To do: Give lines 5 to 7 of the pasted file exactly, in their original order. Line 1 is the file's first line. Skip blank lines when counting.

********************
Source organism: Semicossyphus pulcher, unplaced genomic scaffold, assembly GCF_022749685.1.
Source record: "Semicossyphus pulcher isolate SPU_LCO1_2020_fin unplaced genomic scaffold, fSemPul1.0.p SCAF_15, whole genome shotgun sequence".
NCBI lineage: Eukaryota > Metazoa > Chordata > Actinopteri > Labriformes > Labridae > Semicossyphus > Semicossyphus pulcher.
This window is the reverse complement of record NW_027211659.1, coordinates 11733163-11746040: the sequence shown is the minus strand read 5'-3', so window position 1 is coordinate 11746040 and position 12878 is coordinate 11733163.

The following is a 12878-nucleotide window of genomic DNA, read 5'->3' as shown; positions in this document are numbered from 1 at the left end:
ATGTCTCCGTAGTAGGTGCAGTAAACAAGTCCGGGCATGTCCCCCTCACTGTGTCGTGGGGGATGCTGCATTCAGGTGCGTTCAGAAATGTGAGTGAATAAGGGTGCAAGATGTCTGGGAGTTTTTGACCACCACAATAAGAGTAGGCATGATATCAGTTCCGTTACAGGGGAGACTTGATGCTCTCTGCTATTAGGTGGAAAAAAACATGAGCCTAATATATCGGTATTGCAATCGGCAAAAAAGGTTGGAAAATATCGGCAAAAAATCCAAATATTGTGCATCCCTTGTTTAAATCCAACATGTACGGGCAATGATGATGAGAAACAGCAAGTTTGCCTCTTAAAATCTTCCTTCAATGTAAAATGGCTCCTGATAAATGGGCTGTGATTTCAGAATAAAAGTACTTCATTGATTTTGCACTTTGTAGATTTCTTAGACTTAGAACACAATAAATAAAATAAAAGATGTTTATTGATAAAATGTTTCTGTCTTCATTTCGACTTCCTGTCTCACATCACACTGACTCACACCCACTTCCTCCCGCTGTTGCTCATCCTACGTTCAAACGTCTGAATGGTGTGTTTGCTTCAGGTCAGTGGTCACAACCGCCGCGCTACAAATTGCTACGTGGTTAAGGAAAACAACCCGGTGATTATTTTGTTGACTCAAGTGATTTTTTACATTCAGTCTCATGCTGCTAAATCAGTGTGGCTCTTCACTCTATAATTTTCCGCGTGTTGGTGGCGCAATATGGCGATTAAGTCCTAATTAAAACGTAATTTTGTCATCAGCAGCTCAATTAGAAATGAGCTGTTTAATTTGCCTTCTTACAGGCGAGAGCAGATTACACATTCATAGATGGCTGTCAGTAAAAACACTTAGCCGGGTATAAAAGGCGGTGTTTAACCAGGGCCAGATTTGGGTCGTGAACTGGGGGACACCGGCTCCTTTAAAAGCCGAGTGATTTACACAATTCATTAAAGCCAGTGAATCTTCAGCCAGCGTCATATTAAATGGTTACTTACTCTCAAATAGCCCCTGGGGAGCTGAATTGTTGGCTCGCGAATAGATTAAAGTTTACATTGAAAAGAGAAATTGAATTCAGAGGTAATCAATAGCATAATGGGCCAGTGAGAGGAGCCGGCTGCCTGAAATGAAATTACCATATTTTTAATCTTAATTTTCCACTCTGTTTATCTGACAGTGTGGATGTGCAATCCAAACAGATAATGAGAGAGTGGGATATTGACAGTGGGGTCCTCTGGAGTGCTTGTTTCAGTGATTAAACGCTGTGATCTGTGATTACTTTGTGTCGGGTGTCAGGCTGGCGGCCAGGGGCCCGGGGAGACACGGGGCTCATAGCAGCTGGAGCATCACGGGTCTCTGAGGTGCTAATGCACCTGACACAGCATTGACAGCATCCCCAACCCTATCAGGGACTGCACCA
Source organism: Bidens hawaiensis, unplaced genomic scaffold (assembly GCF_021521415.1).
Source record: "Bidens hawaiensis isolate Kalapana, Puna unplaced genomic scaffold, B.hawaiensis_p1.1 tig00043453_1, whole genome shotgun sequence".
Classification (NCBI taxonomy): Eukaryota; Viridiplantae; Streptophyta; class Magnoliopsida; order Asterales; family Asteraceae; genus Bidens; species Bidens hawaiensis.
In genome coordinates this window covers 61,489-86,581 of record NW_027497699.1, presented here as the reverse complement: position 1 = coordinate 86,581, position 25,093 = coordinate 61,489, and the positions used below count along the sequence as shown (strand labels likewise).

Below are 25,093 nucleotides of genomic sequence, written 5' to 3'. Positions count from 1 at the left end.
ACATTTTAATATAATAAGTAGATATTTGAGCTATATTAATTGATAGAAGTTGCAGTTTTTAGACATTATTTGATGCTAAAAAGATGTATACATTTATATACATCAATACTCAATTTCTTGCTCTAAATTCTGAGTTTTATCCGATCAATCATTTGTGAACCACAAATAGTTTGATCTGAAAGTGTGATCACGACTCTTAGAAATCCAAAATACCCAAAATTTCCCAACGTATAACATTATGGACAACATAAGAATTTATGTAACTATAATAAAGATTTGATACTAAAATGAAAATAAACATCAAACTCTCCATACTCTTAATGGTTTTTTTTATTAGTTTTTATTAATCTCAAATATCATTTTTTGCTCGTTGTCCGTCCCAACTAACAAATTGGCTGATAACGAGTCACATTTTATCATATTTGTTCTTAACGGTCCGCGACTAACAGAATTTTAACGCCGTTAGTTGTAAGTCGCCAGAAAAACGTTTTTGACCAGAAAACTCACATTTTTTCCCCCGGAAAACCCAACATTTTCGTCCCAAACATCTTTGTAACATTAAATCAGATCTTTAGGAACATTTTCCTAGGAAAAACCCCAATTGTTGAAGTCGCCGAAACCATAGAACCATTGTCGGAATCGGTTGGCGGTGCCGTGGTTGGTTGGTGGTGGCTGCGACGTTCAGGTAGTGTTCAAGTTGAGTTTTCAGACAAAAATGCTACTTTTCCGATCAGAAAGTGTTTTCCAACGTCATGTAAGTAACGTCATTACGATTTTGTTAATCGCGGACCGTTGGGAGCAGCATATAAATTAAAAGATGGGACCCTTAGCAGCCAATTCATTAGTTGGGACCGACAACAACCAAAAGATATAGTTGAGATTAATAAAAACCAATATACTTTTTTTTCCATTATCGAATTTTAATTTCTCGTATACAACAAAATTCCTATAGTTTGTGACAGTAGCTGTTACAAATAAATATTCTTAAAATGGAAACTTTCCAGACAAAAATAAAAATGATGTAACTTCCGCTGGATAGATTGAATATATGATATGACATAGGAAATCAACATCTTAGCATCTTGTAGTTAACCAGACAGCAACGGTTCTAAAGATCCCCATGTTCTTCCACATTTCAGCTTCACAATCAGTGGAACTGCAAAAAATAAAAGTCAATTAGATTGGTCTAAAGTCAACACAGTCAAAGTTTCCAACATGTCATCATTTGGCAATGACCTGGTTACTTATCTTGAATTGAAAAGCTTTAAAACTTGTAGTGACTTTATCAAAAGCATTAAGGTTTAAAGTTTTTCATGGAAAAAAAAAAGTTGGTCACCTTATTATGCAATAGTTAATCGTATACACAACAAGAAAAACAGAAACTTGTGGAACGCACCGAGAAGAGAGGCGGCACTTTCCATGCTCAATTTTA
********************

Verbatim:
The following is a 12878-nucleotide window of genomic DNA, read 5'->3' as shown; positions in this document are numbered from 1 at the left end:
ATGTCTCCGTAGTAGGTGCAGTAAACAAGTCCGGGCATGTCCCCCTCACTGTGTCGTGGGGGATGCTGCATTCAGGTGCGTTCAGAAATGTGAGTGAATAAGGGTGCAAGATGTCTGGGAGTTTTTGACCACCACAATAAGAGTAGGCATGATATCAGTTCCGTTACAGGGGAGACTTGATGCTCTCTGCTATTAGGTGGAAAAAAACATGAGCCTAATATATCGGTATTGCAATCGGCAAAAAAGGTTGGAAAATATCGGCAAAAAATCCAAATATTGTGCATCCCTTGTTTAAATCCAACATGTACGGGCAATGATGATGAGAAACAGCAAGTTTGCCTCTTAAAATCTTCCTTCAATGTAAAATGGCTCCTGATAAATGGGCTGTGATTTCAGAATAAAAGTACTTCATTGATTTTGCACTTTGTAGATTTCTTAGACTTAGAACACAATAAATAAAATAAAAGATGTTTATTGATAAAATGTTTCTGTCTTCATTTCGACTTCCTGTCTCACATCACACTGACTCACACCCACTTCCTCCCGCTGTTGCTCATCCTACGTTCAAACGTCTGAATGGTGTGTTTGCTTCAGGTCAGTGGTCACAACCGCCGCGCTACAAATTGCTACGTGGTTAAGGAAAACAACCCGGTGATTATTTTGTTGACTCAAGTGATTTTTTACATTCAGTCTCATGCTGCTAAATCAGTGTGGCTCTTCACTCTATAATTTTCCGCGTGTTGGTGGCGCAATATGGCGATTAAGTCCTAATTAAAACGTAATTTTGTCATCAGCAGCTCAATTAGAAATGAGCTGTTTAATTTGCCTTCTTACAGGCGAGAGCAGATTACACATTCATAGATGGCTGTCAGTAAAAACACTTAGCCGGGTATAAAAGGCGGTGTTTAACCAGGGCCAGATTTGGGTCGTGAACTGGGGGACACCGGCTCCTTTAAAAGCCGAGTGATTTACACAATTCATTAAAGCCAGTGAATCTTCAGCCAGCGTCATATTAAATGGTTACTTACTCTCAAATAGCCCCTGGGGAGCTGAATTGTTGGCTCGCGAATAGATTAAAGTTTACATTGAAAAGAGAAATTGAATTCAGAGGTAATCAATAGCATAATGGGCCAGTGAGAGGAGCCGGCTGCCTGAAATGAAATTACCATATTTTTAATCTTAATTTTCCACTCTGTTTATCTGACAGTGTGGATGTGCAATCCAAACAGATAATGAGAGAGTGGGATATTGACAGTGGGGTCCTCTGGAGTGCTTGTTTCAGTGATTAAACGCTGTGATCTGTGATTACTTTGTGTCGGGTGTCAGGCTGGCGGCCAGGGGCCCGGGGAGACACGGGGCTCATAGCAGCTGGAGCATCACGGGTCTCTGAGGTGCTAATGCACCTGACACAGCATTGACAGCATCCCCAACCCTATCAGGGACTGCACCA
Source organism: Bidens hawaiensis, unplaced genomic scaffold (assembly GCF_021521415.1).